the appointment of a Guiding Mediator by a party, or if no other process or ADR neutral has been agreed to or appointed by that date by mutual consent of all the parties involved in the dispute, the substantive matters in dispute shall be settled by mediation [in accordance with the rules of the [NAME OF INSTITUTION] in effect at that date].

[The full draft clause then provides for arbitration if the matter is not resolved by mediation within 90 days of the appointment of the Guided Mediator.]1

A Checklist of Issues

Working Group 2 also generated a checklist of issues that may help in assessing what factors might favor certain procedural choices, and when and how to suggest them. This checklist and other documents are available on the Task Force’s website at

A better journey can lead to a better destination. It is important to plan accordingly early on, not only in terms of time and costs, but also

Diagnostics Tools

Certain diagnostic tools are already being used by some ADR practitioners to initiate conversations with disputants and to develop a methodology for designing mixed mode processes. Many are inspired by the “guided choice” movement and its six or seven steps.3 An example of a set of exercises used by one of the authors can be found here:

A Mind Map

The Working Group also started working on a mind map to illustrate what possible links might exist between certain factors in its checklist and their possible impact on process design choices. See:

The above documents are works in progress that are not intended to contain recommendations or a summary of “best practices.” They are being provided to stimulate reactions, discussion and exchanges of information on what is being done, and to encourage ADR neutrals, disputants and/or their advisors to consider possible ways of combining evaluative or adjudicative elements early with non-evaluative elements early on, based on the parties’ procedural needs and preferences.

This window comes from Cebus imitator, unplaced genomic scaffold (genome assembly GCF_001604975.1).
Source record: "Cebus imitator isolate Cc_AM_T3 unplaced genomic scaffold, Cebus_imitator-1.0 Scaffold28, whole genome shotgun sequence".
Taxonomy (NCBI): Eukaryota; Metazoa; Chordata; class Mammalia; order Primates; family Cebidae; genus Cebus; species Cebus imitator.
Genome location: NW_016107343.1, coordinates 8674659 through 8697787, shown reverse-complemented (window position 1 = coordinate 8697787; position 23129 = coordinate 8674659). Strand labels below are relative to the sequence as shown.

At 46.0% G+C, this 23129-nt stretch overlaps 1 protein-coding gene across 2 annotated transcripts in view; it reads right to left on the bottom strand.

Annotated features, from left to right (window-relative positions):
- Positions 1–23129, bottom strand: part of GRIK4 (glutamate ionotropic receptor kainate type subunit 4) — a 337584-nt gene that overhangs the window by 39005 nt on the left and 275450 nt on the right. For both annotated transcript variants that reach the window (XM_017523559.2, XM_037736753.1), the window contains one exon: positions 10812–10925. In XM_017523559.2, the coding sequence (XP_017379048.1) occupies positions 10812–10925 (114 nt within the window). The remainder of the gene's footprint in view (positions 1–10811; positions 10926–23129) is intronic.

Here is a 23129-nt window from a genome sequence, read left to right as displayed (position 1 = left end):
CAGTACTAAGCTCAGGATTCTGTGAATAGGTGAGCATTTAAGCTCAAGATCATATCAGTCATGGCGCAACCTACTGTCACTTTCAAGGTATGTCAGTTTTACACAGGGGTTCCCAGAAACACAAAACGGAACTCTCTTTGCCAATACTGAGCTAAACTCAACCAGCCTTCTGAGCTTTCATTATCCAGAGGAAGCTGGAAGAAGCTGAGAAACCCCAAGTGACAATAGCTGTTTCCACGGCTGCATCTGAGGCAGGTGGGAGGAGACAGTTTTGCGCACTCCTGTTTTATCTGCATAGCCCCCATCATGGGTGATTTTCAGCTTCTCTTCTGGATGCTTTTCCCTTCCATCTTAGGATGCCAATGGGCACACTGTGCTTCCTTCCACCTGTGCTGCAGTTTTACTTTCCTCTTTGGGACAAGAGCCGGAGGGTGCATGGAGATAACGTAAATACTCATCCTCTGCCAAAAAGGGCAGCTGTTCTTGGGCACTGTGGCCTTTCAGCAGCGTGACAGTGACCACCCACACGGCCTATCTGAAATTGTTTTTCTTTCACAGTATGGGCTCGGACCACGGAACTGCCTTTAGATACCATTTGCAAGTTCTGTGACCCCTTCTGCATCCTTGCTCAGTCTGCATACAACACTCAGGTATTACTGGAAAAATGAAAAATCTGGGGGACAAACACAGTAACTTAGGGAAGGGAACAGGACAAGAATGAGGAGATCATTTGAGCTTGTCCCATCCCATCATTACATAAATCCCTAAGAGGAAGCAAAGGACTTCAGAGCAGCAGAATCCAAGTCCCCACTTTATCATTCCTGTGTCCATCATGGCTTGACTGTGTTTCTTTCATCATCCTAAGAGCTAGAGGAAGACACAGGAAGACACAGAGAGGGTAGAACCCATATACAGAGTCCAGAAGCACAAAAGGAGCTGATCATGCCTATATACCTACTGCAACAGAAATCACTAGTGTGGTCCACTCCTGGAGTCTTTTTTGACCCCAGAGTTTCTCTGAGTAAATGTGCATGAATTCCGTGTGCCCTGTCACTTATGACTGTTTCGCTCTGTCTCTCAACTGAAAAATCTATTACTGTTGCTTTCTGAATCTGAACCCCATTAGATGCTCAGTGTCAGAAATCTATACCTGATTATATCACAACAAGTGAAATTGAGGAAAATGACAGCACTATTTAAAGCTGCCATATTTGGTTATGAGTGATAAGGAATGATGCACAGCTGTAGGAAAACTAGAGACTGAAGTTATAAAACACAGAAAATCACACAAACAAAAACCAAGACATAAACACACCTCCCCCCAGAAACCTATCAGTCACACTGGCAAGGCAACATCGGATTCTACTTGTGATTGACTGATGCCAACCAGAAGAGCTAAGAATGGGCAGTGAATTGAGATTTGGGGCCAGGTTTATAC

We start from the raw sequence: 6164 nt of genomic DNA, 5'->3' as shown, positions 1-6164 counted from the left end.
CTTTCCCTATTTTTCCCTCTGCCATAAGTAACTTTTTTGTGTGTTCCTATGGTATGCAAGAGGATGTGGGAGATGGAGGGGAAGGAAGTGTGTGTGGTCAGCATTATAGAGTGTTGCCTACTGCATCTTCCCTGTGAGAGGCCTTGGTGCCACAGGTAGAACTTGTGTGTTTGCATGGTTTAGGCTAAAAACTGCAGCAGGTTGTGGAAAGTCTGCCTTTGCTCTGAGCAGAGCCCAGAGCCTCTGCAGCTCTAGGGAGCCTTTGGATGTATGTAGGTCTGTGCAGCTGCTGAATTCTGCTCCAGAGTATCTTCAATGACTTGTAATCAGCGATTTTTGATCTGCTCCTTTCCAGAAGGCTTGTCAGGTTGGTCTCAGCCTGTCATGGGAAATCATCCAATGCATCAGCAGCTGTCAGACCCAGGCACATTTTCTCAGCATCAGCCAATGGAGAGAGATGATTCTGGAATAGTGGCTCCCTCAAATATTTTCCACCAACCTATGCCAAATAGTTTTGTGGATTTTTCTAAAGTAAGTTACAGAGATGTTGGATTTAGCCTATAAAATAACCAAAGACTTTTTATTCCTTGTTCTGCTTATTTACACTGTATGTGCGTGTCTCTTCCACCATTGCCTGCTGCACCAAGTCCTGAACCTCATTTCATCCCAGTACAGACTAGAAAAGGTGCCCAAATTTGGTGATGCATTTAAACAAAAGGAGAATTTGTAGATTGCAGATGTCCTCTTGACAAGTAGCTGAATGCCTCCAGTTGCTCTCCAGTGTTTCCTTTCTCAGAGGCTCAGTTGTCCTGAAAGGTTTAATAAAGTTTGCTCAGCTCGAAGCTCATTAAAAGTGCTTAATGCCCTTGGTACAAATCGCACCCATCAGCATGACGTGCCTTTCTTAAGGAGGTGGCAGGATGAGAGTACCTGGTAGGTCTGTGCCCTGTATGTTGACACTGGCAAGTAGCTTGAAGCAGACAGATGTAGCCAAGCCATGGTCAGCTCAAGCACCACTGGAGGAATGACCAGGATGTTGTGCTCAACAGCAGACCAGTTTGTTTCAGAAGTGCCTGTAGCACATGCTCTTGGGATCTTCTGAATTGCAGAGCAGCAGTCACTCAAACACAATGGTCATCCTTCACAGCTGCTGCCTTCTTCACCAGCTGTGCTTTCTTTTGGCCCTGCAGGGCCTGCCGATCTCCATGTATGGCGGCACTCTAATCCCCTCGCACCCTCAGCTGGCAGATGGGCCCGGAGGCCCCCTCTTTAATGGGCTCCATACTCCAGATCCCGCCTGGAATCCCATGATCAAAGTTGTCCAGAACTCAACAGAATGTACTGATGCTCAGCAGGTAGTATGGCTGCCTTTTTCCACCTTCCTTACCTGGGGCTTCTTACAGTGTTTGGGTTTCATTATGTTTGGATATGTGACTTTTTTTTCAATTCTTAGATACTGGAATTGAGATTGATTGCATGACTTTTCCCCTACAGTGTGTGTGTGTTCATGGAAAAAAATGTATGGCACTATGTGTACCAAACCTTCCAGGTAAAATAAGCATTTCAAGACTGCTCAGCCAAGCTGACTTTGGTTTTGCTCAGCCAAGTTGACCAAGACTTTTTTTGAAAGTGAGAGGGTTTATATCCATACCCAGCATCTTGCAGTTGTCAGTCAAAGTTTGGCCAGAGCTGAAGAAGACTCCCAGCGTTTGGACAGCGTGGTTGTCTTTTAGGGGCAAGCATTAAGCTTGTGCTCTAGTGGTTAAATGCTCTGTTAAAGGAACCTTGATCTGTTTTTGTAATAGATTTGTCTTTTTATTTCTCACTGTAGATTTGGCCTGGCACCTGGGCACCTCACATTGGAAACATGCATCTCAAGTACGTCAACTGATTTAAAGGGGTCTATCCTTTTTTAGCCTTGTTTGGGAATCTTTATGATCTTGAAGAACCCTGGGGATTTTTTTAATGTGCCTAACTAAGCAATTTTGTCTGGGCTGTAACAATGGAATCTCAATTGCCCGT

These tools can help to generate a broader discussion on the benefits of possible combinations and permutations early in dispute resolution processes. These materials may also be used at any stage of traditional dispute resolution proceedings (including litigation) as aids to consider faster, cheaper and/or better outcomes. In either situation, early consideration of ways of combining mediation together with arbitration, or conciliation and negotiation can and should be considered more often. Process design at the earliest stage can also ensure the attendance of the right stakeholders, witnesses or experts at the right time, and involve key participants earlier.

The Guiding Mediator will need to be flexible regarding when and how to arbitrate or mediate, how to initiate such proceedings, and whether, when or how they can be combined. The success of this approach will also depend on the willingness of the parties and their advisors to hire a procedural facilitator in the first place. Indeed, some clients and/or their lawyers may be reluctant to discuss what dispositive issues can be identified, triaged and handled earlier in the process. Initiating such as process may also face resistance from lawyers or other advisors who are unfamiliar with such processes and might perceive them as being risky compared to the past traditional approaches they are familiar with. They may also prefer to get adjudicative input early on, to assess the strengths and weaknesses of the case, although this can lead to early anchoring and overconfidence bias, making amicable discussions on process design more complex to raise. These variables may all require identifying the personalities and cultural contexts in which a mixed mode process is being
discussed and skill in managing the design process itself.


The idea of bringing in a process facilitator in the form of a Guiding Mediator is not new. While the benefits are clear, the ways in which to establish a Guiding Mediator and the practices to follow are not. The approach seems to hold great promise, providing disputants with greater autonomy and informed choices, and access to faster, cheaper and better access to justice. More work is needed, and more experiences need to be shared. Please join us by providing us with your feedback and sending your thoughts and comments to the authors at and


  1. For the full draft model clause, see:
  2. For the checklist, see:
  3. For information about this movement, see:

WG2 is co-chaired by Laura A. Kaster and Jeremy Lack. For a full list of WG2 members, go to Jeremy Lack is an attorney and ADR Neutral in private practice. He is a member of IMI’s Independent Advisory Committee. Laura A. Kaster is the Chair of the NYSBA Dispute Resolution Section and a Co-Editor-in-Chief of this journal. She and Jeremy are the co-chairs of Working Group 2.

This article is reprinted with permission from: New York Dispute Resolution Lawyer, 2021, Vol. 14, No. 1, published by the New York State Bar Association, One Elk Street, Albany, NY 12207.